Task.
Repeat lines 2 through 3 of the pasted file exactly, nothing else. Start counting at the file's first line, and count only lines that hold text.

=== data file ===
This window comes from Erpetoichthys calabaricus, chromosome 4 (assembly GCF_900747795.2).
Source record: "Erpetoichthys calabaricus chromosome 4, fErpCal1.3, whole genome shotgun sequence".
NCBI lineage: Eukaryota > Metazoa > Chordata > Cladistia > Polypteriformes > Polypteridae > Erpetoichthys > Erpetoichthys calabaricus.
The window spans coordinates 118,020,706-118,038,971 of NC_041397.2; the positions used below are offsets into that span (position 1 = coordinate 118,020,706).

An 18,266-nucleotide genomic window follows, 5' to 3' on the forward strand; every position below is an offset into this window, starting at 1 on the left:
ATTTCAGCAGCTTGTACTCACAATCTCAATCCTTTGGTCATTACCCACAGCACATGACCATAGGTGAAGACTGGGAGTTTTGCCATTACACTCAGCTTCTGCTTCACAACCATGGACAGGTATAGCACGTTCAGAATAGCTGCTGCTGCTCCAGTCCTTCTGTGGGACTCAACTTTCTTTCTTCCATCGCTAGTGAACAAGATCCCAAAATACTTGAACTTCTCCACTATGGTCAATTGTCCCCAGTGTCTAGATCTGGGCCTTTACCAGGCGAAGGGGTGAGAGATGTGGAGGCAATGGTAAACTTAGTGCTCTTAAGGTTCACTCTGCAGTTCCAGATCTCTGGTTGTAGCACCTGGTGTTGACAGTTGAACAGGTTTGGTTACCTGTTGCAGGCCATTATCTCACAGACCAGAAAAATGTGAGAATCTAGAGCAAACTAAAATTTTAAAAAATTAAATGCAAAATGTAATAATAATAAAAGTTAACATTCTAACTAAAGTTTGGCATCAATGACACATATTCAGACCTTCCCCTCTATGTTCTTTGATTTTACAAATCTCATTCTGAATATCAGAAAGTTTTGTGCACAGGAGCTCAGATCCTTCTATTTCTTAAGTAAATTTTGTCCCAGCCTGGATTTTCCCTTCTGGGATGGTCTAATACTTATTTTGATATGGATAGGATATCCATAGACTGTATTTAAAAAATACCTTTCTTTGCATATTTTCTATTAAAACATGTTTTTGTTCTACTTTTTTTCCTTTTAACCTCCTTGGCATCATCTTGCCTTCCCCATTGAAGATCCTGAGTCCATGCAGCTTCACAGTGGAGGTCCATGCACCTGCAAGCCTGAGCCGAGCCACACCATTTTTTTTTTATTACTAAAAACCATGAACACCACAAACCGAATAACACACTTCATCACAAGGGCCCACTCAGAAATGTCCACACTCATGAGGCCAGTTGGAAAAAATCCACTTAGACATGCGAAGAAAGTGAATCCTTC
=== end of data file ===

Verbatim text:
Source record: "Erpetoichthys calabaricus chromosome 4, fErpCal1.3, whole genome shotgun sequence".
NCBI lineage: Eukaryota > Metazoa > Chordata > Cladistia > Polypteriformes > Polypteridae > Erpetoichthys > Erpetoichthys calabaricus.